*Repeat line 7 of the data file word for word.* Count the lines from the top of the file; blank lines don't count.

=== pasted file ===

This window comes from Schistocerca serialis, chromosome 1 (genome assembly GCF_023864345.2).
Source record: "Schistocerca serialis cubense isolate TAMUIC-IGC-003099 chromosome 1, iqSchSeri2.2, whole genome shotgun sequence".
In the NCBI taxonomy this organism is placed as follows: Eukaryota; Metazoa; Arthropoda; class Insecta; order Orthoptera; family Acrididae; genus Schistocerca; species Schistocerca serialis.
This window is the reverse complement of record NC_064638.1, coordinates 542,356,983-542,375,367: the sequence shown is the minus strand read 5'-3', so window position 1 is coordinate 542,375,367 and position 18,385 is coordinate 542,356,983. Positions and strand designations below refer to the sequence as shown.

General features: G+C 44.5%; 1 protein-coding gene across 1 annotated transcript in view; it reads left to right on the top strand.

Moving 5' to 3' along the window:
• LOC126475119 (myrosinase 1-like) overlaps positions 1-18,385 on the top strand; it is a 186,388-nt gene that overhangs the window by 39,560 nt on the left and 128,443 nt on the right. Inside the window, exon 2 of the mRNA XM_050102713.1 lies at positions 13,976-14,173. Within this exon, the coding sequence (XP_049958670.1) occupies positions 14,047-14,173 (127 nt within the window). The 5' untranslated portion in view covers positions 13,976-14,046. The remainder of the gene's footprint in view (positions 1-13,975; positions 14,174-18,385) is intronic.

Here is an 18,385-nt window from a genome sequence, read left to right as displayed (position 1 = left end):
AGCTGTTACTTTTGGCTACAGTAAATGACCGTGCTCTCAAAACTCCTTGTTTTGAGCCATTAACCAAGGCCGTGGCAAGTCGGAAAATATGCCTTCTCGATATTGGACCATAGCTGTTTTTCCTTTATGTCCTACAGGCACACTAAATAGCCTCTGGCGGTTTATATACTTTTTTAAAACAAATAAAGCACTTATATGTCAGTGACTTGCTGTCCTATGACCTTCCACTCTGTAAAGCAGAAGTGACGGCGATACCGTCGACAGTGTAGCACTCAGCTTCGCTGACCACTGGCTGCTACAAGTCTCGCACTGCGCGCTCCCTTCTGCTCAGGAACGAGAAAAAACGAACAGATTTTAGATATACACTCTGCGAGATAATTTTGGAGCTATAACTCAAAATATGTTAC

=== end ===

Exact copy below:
• LOC126475119 (myrosinase 1-like) overlaps positions 1-18,385 on the top strand; it is a 186,388-nt gene that overhangs the window by 39,560 nt on the left and 128,443 nt on the right. Inside the window, exon 2 of the mRNA XM_050102713.1 lies at positions 13,976-14,173. Within this exon, the coding sequence (XP_049958670.1) occupies positions 14,047-14,173 (127 nt within the window). The 5' untranslated portion in view covers positions 13,976-14,046. The remainder of the gene's footprint in view (positions 1-13,975; positions 14,174-18,385) is intronic.